The OCHA Strategic Framework 2010-2013 details OCHA priorities for a four-year period. It ensures that the organization delivers on its core mandate while responding to contemporary global challenges and their implications for humanitarian coordination.
Below is a summary of OCHA’s performance according to its three goals: a more enabling environment for humanitarian action, a more effective humanitarian coordination system, and strengthened OCHA management and administration.
A detailed account of OCHA’s performance per objectives can be found on the right.
Goal 1 - A more enabling environment for humanitarian action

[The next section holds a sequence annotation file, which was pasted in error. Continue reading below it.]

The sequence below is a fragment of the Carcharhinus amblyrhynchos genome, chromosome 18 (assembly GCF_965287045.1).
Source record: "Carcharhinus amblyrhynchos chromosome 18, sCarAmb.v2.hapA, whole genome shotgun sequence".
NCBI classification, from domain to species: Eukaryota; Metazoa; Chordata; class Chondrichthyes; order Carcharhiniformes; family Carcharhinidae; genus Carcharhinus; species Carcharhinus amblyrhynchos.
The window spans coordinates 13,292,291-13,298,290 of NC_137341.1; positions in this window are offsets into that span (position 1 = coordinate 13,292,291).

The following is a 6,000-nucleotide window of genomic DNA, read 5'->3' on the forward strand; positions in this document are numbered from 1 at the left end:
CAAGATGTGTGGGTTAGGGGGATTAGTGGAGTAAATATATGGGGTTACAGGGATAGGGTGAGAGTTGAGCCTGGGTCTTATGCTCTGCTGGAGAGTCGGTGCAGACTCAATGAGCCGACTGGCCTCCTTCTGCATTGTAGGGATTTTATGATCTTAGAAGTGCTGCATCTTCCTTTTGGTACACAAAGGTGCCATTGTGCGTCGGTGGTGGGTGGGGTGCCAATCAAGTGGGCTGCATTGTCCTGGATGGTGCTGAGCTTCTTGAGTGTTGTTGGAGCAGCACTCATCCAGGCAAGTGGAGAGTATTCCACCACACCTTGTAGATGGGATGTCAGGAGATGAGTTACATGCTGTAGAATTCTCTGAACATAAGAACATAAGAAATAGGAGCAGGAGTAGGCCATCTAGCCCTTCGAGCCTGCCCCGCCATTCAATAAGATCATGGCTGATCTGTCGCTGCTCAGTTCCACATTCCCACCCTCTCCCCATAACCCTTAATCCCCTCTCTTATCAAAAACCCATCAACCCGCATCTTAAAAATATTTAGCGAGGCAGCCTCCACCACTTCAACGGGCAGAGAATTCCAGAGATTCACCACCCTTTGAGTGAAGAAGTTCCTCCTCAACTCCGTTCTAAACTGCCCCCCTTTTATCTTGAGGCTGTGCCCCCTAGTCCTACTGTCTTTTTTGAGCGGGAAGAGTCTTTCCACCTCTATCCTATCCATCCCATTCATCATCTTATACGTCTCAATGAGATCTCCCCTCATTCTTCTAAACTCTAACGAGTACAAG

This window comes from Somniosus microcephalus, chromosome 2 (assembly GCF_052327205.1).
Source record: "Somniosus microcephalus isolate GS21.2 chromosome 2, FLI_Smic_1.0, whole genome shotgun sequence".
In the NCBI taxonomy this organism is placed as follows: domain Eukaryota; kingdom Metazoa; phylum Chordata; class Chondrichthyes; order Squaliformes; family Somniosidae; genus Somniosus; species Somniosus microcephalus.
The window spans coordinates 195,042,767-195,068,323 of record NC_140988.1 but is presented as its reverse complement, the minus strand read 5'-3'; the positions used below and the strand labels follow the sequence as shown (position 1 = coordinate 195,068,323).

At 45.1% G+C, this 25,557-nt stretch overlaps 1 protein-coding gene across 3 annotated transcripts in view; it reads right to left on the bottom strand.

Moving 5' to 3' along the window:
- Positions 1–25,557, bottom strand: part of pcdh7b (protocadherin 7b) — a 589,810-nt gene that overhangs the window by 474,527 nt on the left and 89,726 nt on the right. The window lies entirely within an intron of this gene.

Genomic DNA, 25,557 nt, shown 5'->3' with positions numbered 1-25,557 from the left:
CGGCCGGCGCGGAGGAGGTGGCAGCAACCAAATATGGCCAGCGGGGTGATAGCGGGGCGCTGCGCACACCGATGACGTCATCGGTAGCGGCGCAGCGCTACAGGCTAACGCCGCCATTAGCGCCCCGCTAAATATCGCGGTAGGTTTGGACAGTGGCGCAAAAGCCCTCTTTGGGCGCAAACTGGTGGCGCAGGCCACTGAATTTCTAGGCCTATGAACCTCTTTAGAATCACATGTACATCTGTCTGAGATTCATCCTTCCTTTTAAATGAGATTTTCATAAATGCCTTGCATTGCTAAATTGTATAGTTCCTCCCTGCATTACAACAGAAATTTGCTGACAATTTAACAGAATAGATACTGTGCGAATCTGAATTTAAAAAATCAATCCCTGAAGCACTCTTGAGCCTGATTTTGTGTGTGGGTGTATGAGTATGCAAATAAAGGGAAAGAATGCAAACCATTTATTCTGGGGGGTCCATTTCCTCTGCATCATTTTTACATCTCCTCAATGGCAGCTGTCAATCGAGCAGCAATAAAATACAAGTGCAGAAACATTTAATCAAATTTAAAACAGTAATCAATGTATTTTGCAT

Over the past year, OCHA expanded its outreach to Member States and regional organizations to increase policy, operational and financial support.
The Dialogue on Humanitarian Partnership is chaired by Sweden and Brazil, and brings together a diverse set of Member States. Through this, OCHA has deepened discussions on humanitarian policy issues. New partnerships for operational support in emergency response were established, and agreements were signed with the League of Arab States, the AU and the OIC. Increased outreach also resulted in broader financial support, particularly for Somalia where the OCHA-led campaign helped reach nearly 90 per cent of funding-appeal requirements. This included funding from the Middle East (Kuwait, Saudi Ara¬bia, UAE and the Organization of the Petroleum Exporting Countries), Latin America (Brazil, Chile, Guyana and Mexico) and East Asia (China, Japan, Republic of Korea and Thailand).